“What’s the longest you’ve gone without making any headway on a soldier/case?  

Usually not too long, because we have so many resources (and so many soldiers) to look at.  One case sticks out in my mind where I was looking for a soldier named Paul Bauer that was only mentioned as having served in his obituary.  The only record that could be found didn’t mention his first name and just that he served in the 5th US Cavalry.  After exhausting online resources I went to “Finding Aids” at NARA on four separate occasions to see if they could pull the muster rolls of the 5th US Cavalry for me (something they don’t normally do, because of their fragile state).  Adam (Adam Geibel, Researcher) was finally able to contact a researcher who had them pulled for him because he knew the exact location and box numbers of the documents I was looking for.  Even though we didn’t find our guy in the end, this experience helped me have a better relationship with one of the employees in the Finding Aids office, who has helped me again since!

Interested in staying updated with the latest research news and discoveries?  You can follow the research team’s progress as it’s made at the Shapell Manuscript Foundation Facebook Page and Roster Project Album, or by following @ShapellManu on Twitter,#ShapellRoster, or check back at our blog for more interviews and news from the archives.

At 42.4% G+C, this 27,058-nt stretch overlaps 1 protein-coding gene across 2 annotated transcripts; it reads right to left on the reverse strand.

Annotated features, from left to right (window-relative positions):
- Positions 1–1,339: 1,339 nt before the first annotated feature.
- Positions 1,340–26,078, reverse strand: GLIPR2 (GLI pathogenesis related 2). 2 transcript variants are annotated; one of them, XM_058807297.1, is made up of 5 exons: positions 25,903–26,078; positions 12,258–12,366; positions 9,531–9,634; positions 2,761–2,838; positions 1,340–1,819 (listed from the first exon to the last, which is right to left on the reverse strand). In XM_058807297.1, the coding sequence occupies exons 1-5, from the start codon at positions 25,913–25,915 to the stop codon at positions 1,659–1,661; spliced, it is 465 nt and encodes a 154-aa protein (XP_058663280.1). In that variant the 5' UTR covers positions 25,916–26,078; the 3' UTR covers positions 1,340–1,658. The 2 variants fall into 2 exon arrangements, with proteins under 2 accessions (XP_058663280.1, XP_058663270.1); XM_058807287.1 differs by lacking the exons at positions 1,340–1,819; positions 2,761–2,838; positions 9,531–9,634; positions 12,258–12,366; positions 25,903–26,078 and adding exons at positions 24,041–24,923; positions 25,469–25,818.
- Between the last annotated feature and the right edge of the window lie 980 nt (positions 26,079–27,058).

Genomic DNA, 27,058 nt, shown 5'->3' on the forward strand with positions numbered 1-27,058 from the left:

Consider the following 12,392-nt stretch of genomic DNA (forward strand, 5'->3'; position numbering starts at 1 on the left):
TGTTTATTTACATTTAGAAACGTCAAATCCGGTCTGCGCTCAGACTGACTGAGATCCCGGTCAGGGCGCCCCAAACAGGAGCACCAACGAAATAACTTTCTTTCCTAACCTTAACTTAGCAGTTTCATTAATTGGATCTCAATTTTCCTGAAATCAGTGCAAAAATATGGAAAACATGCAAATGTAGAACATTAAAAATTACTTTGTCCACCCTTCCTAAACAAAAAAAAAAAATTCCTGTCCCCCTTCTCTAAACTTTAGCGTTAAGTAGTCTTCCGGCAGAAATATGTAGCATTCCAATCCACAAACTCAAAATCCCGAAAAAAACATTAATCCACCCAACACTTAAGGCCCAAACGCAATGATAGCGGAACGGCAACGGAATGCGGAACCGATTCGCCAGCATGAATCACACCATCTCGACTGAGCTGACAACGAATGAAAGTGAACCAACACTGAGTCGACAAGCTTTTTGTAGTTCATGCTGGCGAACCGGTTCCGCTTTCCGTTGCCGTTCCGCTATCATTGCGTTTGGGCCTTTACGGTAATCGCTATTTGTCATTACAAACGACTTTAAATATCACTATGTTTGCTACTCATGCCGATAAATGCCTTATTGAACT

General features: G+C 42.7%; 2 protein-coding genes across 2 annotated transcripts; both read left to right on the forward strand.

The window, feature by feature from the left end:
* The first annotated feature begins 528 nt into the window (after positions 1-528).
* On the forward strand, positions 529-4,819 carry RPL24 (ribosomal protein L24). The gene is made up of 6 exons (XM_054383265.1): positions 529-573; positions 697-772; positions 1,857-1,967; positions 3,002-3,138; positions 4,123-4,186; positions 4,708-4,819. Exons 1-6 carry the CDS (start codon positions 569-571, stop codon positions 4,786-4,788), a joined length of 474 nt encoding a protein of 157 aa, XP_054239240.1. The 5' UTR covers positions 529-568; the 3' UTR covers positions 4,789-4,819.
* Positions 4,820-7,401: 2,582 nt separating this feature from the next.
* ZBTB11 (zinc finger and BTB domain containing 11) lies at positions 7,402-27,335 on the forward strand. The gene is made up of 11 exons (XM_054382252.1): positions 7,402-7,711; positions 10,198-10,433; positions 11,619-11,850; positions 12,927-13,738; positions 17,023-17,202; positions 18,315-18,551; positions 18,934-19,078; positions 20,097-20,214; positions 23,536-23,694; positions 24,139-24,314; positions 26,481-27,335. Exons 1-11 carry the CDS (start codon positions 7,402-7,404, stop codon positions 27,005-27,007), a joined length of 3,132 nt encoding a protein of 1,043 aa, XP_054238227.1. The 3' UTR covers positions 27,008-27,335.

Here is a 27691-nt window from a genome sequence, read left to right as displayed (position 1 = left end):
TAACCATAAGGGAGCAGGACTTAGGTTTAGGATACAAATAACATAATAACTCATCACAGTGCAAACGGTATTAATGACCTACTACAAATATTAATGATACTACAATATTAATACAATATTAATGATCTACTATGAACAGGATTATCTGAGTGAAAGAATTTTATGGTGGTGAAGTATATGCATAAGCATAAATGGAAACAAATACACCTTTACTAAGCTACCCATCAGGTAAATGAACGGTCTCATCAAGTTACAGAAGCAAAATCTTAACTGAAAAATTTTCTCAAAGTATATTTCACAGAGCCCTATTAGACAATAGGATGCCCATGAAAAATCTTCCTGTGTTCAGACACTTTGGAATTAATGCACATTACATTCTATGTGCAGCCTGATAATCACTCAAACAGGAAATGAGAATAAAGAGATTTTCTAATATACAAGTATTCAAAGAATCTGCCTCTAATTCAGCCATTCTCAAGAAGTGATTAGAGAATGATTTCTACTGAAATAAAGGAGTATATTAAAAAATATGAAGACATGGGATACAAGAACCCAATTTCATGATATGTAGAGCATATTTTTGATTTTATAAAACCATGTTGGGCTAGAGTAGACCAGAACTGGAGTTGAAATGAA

Research at the National Archives, with Adam Geibel

We asked Shapell Manuscript Foundation researchers at the National Archives in Washington, D.C., about their work and experience there.  The team is working on the Shapell Roster – an updated and accurate roster of Jewish soldiers who served in the American Civil War.

Responses from Adam Geibel, Shapell Roster Researcher.

“What’s been your favorite discovery so far?”

There’s tons of good guys and heroes, but the villain Max Rossvalley (a Confederate faux-Surgeon/crappy spy, who turned coat for the Union) and Rabbi Wise’s post-war mission to expose him as a dastardly liar. This guy is straight out of a Victorian melodrama and I’m still expecting to find out he tied damsels to train tracks while twirling his mustache.